Reading was a favourite pastime in my family home, and with nine children we were always swapping books and at some point, we began writing stories and poems and swapping those, too. So that was definitely a start. In school, I wrote for each class newspaper, just as a matter of course, it seemed. So my teachers must have been an influence. I know their praise was a factor. I continued this habit in college. At SMVTI I had a regular column in the school rag about a fellow named Wang Hoobler who was an orphan raised by harbour seals. That was mainly a running joke for the benefit of my cronies.
Anyway, I was always writing something, but I never thought about becoming a WRITER who wrote BOOKS until one evening in the early 1980s, working for Bar Harbor Airlines in Rockland and waiting for the last flight of the day to come in from Boston. I’d somehow forgotten to bring a mystery or sci-fi book to read and had picked up something a passenger had left behind, a little book of stories by Ernest Hemingway called In Our Time. I had never read much literary fiction, but desperate as I was I sat down with this small collection and was immediately entranced. It was so clean, so visual and accessible. The narrators and characters seemed to think and speak like the people I knew. I finished it too quickly, but a seed had been planted; if literature could be like THAT, maybe I could actually give it a try. Over the next couple of months – while reading everything of EH’s I could find – I did just that. I wrote stories that were more Hemingway than Hemingway’s, without of course being nearly as good. But one of them actually got accepted in a little magazine called Kennebec that was published by the University of Maine in Augusta, and once I saw my work in print I was a goner.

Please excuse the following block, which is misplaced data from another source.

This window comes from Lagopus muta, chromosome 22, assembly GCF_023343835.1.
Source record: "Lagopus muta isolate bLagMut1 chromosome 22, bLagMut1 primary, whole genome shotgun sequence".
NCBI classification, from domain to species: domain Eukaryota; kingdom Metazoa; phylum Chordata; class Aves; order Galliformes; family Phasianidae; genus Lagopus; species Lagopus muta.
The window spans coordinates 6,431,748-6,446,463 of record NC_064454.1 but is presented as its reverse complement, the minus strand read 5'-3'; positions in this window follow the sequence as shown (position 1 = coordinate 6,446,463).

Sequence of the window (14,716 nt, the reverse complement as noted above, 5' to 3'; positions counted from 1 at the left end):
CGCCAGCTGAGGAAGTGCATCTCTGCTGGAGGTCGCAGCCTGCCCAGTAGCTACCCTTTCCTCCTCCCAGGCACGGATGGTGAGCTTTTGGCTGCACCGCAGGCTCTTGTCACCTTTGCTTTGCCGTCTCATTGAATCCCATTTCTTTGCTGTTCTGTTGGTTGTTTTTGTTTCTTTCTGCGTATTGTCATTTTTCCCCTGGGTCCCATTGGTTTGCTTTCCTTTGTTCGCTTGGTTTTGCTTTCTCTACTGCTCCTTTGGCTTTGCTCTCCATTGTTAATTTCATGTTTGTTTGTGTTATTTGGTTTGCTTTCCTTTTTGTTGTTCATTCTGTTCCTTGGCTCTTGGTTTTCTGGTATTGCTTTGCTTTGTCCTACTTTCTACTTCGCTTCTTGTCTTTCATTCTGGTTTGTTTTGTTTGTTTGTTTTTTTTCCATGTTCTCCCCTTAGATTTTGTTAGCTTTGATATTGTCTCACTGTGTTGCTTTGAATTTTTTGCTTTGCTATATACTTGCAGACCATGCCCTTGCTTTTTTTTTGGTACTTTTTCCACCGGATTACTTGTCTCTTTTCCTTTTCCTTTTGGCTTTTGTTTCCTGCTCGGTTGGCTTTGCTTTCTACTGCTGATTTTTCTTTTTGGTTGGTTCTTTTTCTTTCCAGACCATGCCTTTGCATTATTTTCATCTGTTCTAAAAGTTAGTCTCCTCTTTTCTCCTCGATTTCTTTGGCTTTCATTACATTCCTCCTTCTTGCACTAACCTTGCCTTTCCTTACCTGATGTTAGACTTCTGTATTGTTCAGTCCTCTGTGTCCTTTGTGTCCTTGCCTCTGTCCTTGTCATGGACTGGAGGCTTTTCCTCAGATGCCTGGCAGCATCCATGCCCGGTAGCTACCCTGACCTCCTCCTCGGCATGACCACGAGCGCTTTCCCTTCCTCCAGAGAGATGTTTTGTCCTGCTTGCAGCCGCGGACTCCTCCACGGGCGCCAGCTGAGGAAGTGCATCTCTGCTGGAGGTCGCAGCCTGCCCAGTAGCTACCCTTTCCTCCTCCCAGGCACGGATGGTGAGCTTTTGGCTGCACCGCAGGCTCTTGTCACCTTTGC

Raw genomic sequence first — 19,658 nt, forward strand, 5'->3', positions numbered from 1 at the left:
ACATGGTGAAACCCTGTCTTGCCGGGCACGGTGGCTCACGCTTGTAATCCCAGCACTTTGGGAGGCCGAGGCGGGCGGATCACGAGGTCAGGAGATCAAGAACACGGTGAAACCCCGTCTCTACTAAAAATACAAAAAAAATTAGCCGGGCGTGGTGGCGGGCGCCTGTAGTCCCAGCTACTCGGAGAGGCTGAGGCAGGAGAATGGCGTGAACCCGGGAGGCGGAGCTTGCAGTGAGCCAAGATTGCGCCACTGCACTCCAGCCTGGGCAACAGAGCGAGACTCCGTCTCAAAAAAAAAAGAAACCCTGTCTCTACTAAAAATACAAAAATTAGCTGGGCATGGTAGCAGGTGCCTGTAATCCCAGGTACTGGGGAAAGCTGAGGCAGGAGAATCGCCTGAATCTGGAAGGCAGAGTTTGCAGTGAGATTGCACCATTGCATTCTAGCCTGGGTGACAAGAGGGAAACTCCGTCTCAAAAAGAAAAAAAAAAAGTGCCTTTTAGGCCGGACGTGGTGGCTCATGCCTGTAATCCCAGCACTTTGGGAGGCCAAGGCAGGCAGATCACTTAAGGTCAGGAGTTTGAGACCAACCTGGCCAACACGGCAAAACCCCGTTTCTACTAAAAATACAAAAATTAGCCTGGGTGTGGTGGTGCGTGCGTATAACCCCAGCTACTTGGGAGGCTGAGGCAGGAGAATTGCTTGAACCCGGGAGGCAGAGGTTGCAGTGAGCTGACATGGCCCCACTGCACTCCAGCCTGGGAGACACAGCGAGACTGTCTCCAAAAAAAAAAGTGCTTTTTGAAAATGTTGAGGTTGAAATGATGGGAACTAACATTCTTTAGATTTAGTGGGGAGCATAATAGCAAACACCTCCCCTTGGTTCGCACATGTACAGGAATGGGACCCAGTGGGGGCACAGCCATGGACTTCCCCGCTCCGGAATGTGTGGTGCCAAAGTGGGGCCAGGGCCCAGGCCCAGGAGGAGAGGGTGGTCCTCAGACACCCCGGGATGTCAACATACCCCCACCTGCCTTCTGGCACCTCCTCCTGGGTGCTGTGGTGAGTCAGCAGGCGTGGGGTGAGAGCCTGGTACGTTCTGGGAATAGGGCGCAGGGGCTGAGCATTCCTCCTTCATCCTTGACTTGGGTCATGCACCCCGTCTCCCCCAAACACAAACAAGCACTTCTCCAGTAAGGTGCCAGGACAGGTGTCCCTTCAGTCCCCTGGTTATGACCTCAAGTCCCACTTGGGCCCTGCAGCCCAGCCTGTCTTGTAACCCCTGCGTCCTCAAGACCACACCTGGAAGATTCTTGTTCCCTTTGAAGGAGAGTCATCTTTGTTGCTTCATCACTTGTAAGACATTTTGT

MR: Do you have a favourite book (or books), one(s) that you like to revisit from time to time?
Oh, lots. I read The Sun Also Rises every few years, and The Heart Is A Lonely Hunter, and Alice Munroe’s and Tobias Wolff’s shorts stories. I used to re-read John D. MacDonald’s Travis McGee novels intermittently, but it’s been a while; maybe I’m done with those. I’ve read Howard Norman’s The Bird Artist several times. Quite often I’ll think about or see something that reminds me of a book I admired and I’ll immediately set about to find whatever it is and read it again. It happened recently with That Night by Alice McDermott and The One In A Million Boy, by my friend Monica Wood.